One of my favorite places to travel to where I can reconnect with my roots is Hawaii where Filipinos are the largest Asian group. I also have cousins that live there who make me feel like I’m returning home whenever I visit. Not only is Hawaii absolutely beautiful, but I also love experiencing the many Filipino influences within the food and culture. 


The month of May is a great time to connect with Asian cultures. It was proclaimed by our U.S. President as Asian American and Pacific Islander Heritage Month and there’s always a festival or event around town that I often attend or volunteer to help host.


It is a time to reflect on the traditions of the many Asian American & Pacific Islander cultures, as well as pay tribute to the contributions generations of Asian American & Pacific Islanders who have made our American history, society, and culture. I feel that it’s important for us to take the time to celebrate and learn about the various cultures so that we can share our experiences and points of view. This will allow us to better serve each other and our Customers.


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Lumpia (Filipino Egg Roll) Recipe:




  • Three Celery Stalks (Finely Chopped) 
  • Two Carrots (Finely Chopped)
  • Half of a Yellow Onion (Finely Chopped)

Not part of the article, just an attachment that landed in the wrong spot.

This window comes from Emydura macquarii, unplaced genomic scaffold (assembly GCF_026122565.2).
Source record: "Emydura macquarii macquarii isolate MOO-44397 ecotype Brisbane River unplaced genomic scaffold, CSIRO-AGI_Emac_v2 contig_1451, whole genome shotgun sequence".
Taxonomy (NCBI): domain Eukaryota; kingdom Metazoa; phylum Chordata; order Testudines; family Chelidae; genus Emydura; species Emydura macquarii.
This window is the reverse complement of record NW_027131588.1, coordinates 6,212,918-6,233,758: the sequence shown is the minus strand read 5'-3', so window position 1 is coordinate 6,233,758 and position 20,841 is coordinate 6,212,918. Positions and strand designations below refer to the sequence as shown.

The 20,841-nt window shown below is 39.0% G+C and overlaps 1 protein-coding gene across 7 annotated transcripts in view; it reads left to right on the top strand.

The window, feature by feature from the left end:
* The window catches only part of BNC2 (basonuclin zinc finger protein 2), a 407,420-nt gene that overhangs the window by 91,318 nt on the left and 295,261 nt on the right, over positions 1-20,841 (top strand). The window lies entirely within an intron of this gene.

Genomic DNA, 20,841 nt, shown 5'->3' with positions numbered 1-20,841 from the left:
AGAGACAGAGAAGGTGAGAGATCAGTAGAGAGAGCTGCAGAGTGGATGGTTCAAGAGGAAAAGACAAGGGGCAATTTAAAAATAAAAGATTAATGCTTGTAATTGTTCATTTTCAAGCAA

• Three Garlic Cloves (Finely Chopped)
  • Half Cup of Cilantro
  • One Pound Ground Pork
  • One Package of Spring Roll Shells
  • One Teaspoon of Chicken Bouillon
  • Canola Oil
  • Salt and Pepper
  • Sweet and Sour Sauce (for serving)




  • Cut Spring Roll Shell sheets into triangles (just cut the squares in half once)
  • Mix all ingredients (except for the Spring Roll wrappers and sweet and sour sauce) into a mixing bowl
  • Take one spring roll wrap, lay out in a diamond shape, and fill the bottom portion with about 2 tablespoons of the mixture, leaving about an inch and a half of space from the bottom point
  • Fold it up like an envelope and roll it tightly
  • Add a little water to the end of the wrapper to seal it closed
  • Add about 2 cm of canola oil to a medium-sized skillet on the stove over medium-high heat
  • Once the oil has heated, place the egg rolls in the skillet
  • Cook for approximately 10 minutes or until golden brown on both sides




  • Dip the Lumpia in sweet and sour sauce and enjoy!